How long have you been geocaching?
Since April 7th, 2011.
How did you choose your handle?
In early 2011, I took my family to a wedding in Eunice, LA and on the way we were stopped at a red light. On the corner outside my window there was a lady selling bonsai trees. My wife and I looked at each other, and I said, ‘Let’s yell BONSAI at her like Mr. Miyagi on Karate Kid.’ So we did. Well, the lady on the corner raised her arms, gave us thumbs up, and yelled it back! It was such a fun moment, and when I signed up on the site, that word was still hanging in the air of my mind. I had to find a variant of it that wasn’t taken; hence the double a’s.
How did you find your first Geocache, and which one was it?
It was GCK9VW Lets go to the Park, in Golden Meadow. I made finds all the way home to Alexandria.
Who usually goes with you when you go caching?
I’m typically caching alone, en route from work to home or vice versa. But once in a while my wife and children come with me when I’m home, or when we go on a trip somewhere.
How long will you work on puzzle caches before you give up?
I haven’t given up on any yet. Puzzles are my thing. I’ve got the solutions to a great many more puzzles than I’ll ever be able to physically visit.
What town/areas have you most enjoyed caching in?
The Northshore is a special place for me; Many of my favorite finds have been there. South Florida was really fun also simply because of the number of puzzles and how easy it is to drive around down there. Closer to home, there are and have been some gems in Kisatchie National Forest near where I live, but the USFS is only tolerant of geocaching, and hardly supportive. Our Forests are wonderful places, and there could be better opportunities for enjoyment if their public policy on geo-gaming would change.
Do you do paperless caching?
At first I used a lot of printouts but it’s becoming less necessary. I will add though that I’m definitely not an advocate of abandoning paper as a tool. I have worked in the forestry industry, and paper as a commercial product employs thousands of people in Louisiana. And for me, a detailed, planned geocaching trip simply can’t be done effectively without printouts of some kind. I rely too much on route planning and contingencies to be limited only to device data.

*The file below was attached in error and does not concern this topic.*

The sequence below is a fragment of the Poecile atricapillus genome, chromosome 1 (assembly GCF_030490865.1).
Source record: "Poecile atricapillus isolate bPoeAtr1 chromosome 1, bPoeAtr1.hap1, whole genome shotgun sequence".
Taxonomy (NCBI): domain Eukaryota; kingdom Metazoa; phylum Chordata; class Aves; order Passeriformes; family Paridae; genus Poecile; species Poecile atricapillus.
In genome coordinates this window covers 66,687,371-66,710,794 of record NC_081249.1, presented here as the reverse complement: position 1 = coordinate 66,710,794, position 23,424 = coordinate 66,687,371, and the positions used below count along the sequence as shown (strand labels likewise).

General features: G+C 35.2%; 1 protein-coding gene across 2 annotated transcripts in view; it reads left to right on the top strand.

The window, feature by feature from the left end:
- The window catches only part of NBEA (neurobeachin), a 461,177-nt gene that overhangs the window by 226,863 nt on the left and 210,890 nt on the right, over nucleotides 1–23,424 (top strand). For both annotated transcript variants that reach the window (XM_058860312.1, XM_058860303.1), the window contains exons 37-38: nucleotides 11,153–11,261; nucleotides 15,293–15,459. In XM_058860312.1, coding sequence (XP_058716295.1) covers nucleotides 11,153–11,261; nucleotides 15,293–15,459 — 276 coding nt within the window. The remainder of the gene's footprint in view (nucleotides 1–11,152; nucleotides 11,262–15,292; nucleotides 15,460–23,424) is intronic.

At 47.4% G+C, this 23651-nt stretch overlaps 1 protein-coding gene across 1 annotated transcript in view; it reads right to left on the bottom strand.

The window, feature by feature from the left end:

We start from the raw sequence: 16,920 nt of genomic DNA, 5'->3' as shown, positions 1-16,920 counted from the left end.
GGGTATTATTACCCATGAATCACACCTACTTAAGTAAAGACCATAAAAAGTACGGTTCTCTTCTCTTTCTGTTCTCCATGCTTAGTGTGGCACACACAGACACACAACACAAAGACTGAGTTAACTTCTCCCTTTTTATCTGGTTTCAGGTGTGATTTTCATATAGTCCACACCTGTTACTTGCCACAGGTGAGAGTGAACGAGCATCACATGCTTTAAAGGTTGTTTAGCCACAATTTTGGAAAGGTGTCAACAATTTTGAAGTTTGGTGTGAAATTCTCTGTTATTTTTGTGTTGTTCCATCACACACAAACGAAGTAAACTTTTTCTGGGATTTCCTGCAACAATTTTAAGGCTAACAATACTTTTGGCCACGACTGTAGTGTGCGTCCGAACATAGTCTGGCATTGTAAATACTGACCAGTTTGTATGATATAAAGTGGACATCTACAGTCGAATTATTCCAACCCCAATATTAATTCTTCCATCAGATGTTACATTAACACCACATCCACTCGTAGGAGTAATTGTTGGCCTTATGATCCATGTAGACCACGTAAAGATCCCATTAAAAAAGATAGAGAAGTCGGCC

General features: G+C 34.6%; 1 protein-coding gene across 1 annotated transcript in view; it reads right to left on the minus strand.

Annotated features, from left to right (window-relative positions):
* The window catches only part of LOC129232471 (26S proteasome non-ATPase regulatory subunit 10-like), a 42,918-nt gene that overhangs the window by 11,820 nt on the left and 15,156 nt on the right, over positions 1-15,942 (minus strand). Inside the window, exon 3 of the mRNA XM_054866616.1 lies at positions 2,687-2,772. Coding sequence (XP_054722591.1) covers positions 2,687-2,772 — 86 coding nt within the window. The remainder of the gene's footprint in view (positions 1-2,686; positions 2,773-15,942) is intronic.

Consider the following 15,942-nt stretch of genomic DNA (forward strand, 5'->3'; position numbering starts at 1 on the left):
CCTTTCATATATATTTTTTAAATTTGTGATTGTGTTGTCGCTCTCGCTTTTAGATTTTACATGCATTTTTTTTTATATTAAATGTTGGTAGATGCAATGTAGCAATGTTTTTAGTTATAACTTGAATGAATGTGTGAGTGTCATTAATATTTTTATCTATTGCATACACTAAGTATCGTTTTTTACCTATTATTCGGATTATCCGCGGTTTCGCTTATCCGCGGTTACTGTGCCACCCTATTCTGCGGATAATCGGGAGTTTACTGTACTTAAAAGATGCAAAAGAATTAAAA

What kind of geocaching rig do you use?
Mostly I use my smartphone for finds, with the official Groundspeak app. When I’m hiding a cache however I employ my Magellan eXplorist 200 for point calculations, which despite its monochrome appearance and the fact that I got it used off the local classifieds, is a rock-solid GPS unit. It also becomes necessary in the deep boonies where cell-service is lacking. All my deep woods finds were made with that guy.
Why would you recommend anyone else to take up geocaching?
I recommend to everyone that they give it a try. But I believe it takes a certain kind of nerdyness to truly dig it long-term. It’s kind of like how it was when we were kids and we went outside and played. Exposed tree roots became tunnels for matchbox trucks, and code words and nicknames and secret neighborhood clubhouses and hide-and-seek games dominated our imaginations. This is why most everyone I tell about geocaching says something like, 'I bet my son (or daughter) would really like that.' We connect with the spirit of our children through this game.
Where are you originally from?
Evangeline Parish. I grew up just outside of Pine Prairie, where the Cajun tongue meets the red neck head on, full blast.
States you have geocached?
Louisiana, Texas, Mississippi, Alabama, Florida, Georgia.
What was your first event ever attended?
Metairie CDM – July 2011. I remember sitting there not knowing who anyone was, and Bajaone called me over to sit with herself and Bamette. They might not remember me, but their friendliness made quite an impression on me. They introduced me to Bamboozle and SC2, also to Shane & Garnet, and were telling me who the other cachers were, and it was particularly funny to hear them tell me how it was T-Maggot got his name.